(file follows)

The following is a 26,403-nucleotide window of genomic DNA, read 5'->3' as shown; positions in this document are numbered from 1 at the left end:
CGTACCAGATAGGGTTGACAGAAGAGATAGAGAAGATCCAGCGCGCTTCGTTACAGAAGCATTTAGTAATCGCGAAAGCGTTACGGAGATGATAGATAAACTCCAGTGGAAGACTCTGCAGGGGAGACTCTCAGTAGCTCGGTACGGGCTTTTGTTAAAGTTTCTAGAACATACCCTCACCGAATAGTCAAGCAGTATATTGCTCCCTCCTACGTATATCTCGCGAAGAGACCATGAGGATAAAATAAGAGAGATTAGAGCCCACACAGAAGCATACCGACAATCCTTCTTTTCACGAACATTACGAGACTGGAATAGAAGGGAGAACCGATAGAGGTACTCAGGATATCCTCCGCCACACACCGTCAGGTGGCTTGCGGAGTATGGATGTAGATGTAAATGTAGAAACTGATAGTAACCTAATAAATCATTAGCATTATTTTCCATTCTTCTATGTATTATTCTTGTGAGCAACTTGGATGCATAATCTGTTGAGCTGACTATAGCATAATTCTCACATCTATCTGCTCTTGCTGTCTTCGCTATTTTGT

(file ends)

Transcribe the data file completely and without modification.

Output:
The following is a 26,403-nucleotide window of genomic DNA, read 5'->3' as shown; positions in this document are numbered from 1 at the left end:
CGTACCAGATAGGGTTGACAGAAGAGATAGAGAAGATCCAGCGCGCTTCGTTACAGAAGCATTTAGTAATCGCGAAAGCGTTACGGAGATGATAGATAAACTCCAGTGGAAGACTCTGCAGGGGAGACTCTCAGTAGCTCGGTACGGGCTTTTGTTAAAGTTTCTAGAACATACCCTCACCGAATAGTCAAGCAGTATATTGCTCCCTCCTACGTATATCTCGCGAAGAGACCATGAGGATAAAATAAGAGAGATTAGAGCCCACACAGAAGCATACCGACAATCCTTCTTTTCACGAACATTACGAGACTGGAATAGAAGGGAGAACCGATAGAGGTACTCAGGATATCCTCCGCCACACACCGTCAGGTGGCTTGCGGAGTATGGATGTAGATGTAAATGTAGAAACTGATAGTAACCTAATAAATCATTAGCATTATTTTCCATTCTTCTATGTATTATTCTTGTGAGCAACTTGGATGCATAATCTGTTGAGCTGACTATAGCATAATTCTCACATCTATCTGCTCTTGCTGTCTTCGCTATTTTGT